Around the world, independent artists and musicians wrestle with a common problem: where to exhibit or perform? Traditional spaces such as museums and galleries are reserved for bigger names, and renting a space is not feasible for many. Enter ArtsUp, which connects artists with venue owners. Whether it’s a living room, restaurant, office or even a boat, pop-up events are bringing music and art to unexpected places. Tina Trinh has more.
    Video

    Video With Yosemite as Backdrop, Obama Praises National Parks

    Last month, President Barack Obama and his family visited some of the most beautiful national parks in the U.S. Using the majestic backdrop of a towering waterfall in California's Yosemite National Park, Obama praised the national park system which celebrates its 100th anniversary this year. He talked about the importance of America’s “national treasures” and the need to protect them from climate change and other threats. VOA’s Julie Taboh reports.
    Video

    Video Counter-Islamic State Coalition Plots Next Steps

    As momentum shifts against Islamic State in Iraq, discussions are taking place about the next steps for driving the terrorist group from its final strongholds. Secretary of State John Kerry is hosting a counter-IS meeting at the State Department, a day after defense ministers from more than 30 countries reviewed and agreed upon a course of action. VOA Pentagon correspondent Carla Babb reports.
    Video

    Video Russia's Participation at Brazil Olympic Games Still In Question

    The International Olympic Committee has delayed a decision on whether to ban all Russian teams from competing in next month's Olympic Games in Brazil over allegations of an elaborate doping scheme. The World Anti-Doping Agency recently released an independent report alleging widespread doping by Russian athletes at the 2014 Winter Olympics in Sochi. So far, only Russian track and field athletes have been barred from the Summer Games in Brazil. VOA's Zlatica Hoke has more.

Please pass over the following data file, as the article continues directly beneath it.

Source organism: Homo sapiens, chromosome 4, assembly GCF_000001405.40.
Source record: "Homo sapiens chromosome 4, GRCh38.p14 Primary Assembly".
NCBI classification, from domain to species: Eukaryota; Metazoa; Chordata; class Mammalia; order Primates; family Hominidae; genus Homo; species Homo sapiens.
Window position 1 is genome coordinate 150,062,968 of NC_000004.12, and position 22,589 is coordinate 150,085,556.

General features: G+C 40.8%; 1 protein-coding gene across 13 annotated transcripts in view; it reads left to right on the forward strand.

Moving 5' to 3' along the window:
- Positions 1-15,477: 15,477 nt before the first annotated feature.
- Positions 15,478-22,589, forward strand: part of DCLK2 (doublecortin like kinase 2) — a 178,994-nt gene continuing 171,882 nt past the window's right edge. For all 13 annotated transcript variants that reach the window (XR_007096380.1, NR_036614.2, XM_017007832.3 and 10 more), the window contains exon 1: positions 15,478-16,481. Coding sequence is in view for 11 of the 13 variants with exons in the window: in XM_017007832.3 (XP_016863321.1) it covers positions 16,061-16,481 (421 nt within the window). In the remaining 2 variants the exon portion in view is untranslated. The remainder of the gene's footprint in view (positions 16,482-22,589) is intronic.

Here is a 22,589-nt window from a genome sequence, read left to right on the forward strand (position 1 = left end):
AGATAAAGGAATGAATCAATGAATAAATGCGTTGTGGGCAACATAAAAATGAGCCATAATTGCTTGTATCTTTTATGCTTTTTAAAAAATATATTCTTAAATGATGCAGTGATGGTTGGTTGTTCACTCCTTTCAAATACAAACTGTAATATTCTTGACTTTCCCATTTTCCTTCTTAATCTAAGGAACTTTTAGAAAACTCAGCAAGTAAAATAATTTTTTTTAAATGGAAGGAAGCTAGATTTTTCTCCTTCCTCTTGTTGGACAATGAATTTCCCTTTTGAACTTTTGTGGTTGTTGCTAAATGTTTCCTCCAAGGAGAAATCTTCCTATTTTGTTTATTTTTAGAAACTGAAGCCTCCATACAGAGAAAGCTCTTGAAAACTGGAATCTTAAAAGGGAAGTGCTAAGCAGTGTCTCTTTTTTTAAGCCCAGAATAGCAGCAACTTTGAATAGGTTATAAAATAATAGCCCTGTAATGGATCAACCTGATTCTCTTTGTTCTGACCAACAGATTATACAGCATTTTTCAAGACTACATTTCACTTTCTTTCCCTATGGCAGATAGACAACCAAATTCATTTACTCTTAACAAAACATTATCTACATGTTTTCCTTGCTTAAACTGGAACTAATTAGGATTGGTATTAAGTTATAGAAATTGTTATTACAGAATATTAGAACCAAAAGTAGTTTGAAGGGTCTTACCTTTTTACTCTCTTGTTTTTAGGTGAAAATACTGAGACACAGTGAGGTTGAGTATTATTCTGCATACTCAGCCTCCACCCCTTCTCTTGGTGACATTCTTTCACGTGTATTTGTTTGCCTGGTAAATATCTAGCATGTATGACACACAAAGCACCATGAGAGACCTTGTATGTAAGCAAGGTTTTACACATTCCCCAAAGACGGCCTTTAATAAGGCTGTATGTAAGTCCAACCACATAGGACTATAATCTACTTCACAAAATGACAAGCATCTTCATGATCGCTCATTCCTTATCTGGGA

Video

    Video Scotland’s Booming Whisky Industry Fears Brexit Hangover

    After Britain’s vote to leave the European Union, Scotland’s government wants to break away from the United Kingdom – fearing the nation’s exports are at risk. Among the biggest of these is whisky. Henry Ridgwell reports on a time of turmoil for those involved in the ancient art of distilling Scotland’s most famous product.
    Video

    Video Millennials Could Determine Who Wins Race to White House

    With only four months to go until Americans elect a new president, one group of voters is getting a lot more attention these days: those ages 18 to 35, a generation known as millennials. It’s a demographic that some analysts say could have the power to decide the 2016 election. But a lot depends on whether they actually turn out to vote. VOA’s Alexa Lamanna reports.
    Video

    Video Number of Syrian Refugees Arriving in US Jumps

    The United States is committed to resettling 85,000 refugees from around the world by October. Of that number, 10,000 will come from Syria and already some 4,000 Syrian refugees have arrived in the United States, many of them settling in the state of Illinois. As VOA’s Kane Farabaugh reports from Chicago, their arrival is not the end of a difficult journey to find peace and stability.
    Video

    Video Rio’s Trams Await Olympic Tourists

    Over the past century, many cities around the world replaced electric trams, prone to breakdowns and backups, with faster and more spacious buses. But for some reason restored antique trams are a huge tourist attraction. So it’s no wonder the authorities in Rio de Janeiro are busy restoring their city’s old tram line ahead of the Summer Olympic Games. VOA’ George Putic reports.

    Special Report

    Adrift The Invisible African Diaspora